All right, let's see what this means in terms of computation, computational complexity. We have to compute an N/2 point DFT. We just argued that an endpoint DFT involves N squared complex multiplies and adds. So the computation of G of k involves N/2 squared complex multiplies and adds. The computation of H of k involves, likewise, N/2 squared complex multiplies and adds. So we have then 2 times N/2 squared multiplies and adds due to the computation of these two N/2 point DFT.

In addition, we have to combine these together by multiplying by W sub N to the k. That involves capital N complex multiplies and adds, because k ranges from 0 to N minus 1. In other words, k ranges over N different values. So there are N complex multiplies involved in this, and then N complex adds in combining these together.

So in addition to the computation of the two N/2 point DFTs, we have the combination of them. And the resulting computation involves N plus N squared over 2 complex multiplies and adds. And you can convince yourself on the back of an envelope very quickly that this number will always turn out to be less than N squared, except, I think, for some trivial cases like N equals 1 or N equals 2.

Now, one minor point to be made-- in combining these two together, I commented that k has to run from 0 to capital N minus 1. That is, there are N different values that k ranges over, so doesn't that say that in computing G of k, I can't just compute it from k equals 0 to n over 2 minus 1 as I normally would in computing a DFT? Don't I have to compute it from 0 all the way up to N or all the way up to N minus 1? Well, sure I do. I do, because those are the values that I need in here and in here.

But what does that imply in terms of computation? Well, we know that an N/2 point DFT is periodic in k, so that if we compute only the first N/2 points, we know that the next N/2 points are going to look exactly the same. And so, there's no point in computing them. So the point then is that in computing G of k for this computation, even though we want k to run from 0 to N minus 1, we only need to explicitly do this computation for k from 0 to N over 2 minus 1. And then we simply use those values over again for the second range from k from N/2 to N minus 1. And that, by the way, is the essential key in the fast Fourier transform algorithm. It's basically that periodicity in the discrete Fourier transform that will lead to the kind of computational efficiency that's about to result.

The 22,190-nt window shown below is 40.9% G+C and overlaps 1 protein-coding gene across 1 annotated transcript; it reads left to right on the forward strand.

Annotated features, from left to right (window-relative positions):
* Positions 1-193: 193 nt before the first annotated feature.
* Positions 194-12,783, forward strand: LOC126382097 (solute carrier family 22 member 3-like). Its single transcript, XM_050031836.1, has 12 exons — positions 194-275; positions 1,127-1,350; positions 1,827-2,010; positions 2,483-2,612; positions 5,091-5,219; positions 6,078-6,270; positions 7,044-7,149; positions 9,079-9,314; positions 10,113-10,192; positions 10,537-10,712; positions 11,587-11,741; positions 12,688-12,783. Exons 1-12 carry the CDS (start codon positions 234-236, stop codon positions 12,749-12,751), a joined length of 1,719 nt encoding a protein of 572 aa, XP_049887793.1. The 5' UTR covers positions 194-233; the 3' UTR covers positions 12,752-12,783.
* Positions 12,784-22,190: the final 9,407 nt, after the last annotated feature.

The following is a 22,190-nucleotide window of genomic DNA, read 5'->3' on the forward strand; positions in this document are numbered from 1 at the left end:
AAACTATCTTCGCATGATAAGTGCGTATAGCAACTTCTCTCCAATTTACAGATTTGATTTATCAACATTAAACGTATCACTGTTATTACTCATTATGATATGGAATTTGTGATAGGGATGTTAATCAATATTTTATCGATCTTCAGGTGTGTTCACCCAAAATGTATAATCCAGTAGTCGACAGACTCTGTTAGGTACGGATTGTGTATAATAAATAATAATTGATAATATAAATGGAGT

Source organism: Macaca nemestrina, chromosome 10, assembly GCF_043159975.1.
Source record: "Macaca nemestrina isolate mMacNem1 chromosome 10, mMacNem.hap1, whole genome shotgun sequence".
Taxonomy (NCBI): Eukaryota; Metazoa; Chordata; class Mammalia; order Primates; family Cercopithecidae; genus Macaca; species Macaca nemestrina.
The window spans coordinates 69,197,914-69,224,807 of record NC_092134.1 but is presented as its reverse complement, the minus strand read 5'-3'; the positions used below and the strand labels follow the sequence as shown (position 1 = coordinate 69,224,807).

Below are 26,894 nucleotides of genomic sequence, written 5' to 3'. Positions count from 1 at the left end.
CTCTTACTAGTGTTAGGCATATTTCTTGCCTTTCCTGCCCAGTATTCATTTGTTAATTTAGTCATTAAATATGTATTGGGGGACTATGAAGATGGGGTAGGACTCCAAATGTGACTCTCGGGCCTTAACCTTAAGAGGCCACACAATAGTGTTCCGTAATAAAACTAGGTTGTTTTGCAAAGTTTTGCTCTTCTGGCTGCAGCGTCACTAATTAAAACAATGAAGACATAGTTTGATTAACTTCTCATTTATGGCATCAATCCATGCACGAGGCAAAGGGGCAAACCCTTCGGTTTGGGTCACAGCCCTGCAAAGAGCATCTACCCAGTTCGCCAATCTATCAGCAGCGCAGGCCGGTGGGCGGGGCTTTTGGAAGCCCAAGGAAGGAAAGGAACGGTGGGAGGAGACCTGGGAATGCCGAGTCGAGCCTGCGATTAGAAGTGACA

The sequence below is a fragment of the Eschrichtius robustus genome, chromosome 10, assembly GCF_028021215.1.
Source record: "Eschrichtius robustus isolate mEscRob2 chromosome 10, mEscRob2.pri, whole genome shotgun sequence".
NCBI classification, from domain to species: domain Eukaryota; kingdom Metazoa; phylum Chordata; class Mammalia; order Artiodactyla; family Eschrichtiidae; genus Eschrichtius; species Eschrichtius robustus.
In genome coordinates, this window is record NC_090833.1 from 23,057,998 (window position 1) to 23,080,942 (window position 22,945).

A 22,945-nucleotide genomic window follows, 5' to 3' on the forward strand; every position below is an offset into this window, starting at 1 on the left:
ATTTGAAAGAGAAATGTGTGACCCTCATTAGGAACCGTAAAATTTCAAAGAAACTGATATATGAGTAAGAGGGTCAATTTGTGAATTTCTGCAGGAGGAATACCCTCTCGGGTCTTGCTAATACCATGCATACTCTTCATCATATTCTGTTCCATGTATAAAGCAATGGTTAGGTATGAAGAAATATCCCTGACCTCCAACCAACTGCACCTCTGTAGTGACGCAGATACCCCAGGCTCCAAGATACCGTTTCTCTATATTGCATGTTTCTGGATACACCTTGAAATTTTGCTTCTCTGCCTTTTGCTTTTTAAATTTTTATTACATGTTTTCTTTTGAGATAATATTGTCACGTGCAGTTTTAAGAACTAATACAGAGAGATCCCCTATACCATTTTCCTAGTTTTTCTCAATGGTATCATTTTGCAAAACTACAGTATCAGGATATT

All right, so let's look then at how we would actually do the computation of the discrete Fourier transform. We know then that we will break the computation into a computation involving the even-numbered points and x of n and the odd-numbered points and x of n. Compute an N/2 point discrete Fourier transform to obtain the sequence G of k, another N/2 point discrete Fourier transform to compute the sequence H of k, and then combine the results together by multiplying H of k by W sub N to the k and adding that to G of k.

I'll illustrate the computation, incidentally, with choosing N equal to 8, simply because I have to choose N equal to something. And it turns out, interestingly enough, that N equals 8 is sufficiently general, so that you can infer the generality for N equal to an arbitrary power of 2 just from the computational issues that we'll raise for this particular case. All right, so we have N/2 point DFT of the even-numbered points, the N/2 point DFT of the odd-numbered points.

And now, to compute the output points, the discrete Fourier transform, X of k, we then want to take G of 0 and add it to H of 0 multiplied by W sub N to the 0. So using flow graph notation, we have G of 0 added to H of 0 multiplied by W sub N so the 0. For x of 1, we want G of 1 added to H of 1 multiplied by W sub N to the 1. For x of 2, we want G of 2 plus H of 2 multiplied by W sub N squared. And for x of 3, likewise, G of 3 added to H of 3 multiplied by W sub N cubed. So that computation, then, gives us x of 0 through x of 3.

For x of 4, we want G of 4 plus W sub N to the 4 times H of 4. But what's G of 4? G of 4 is equal to G of 0, because of the fact that G of k is periodic with period 4. This is a four-point DFT that we're computing. So G of k is periodic with period 4. And consequently, H of 4 and G of 4 are equal to H of 0 and G of 0.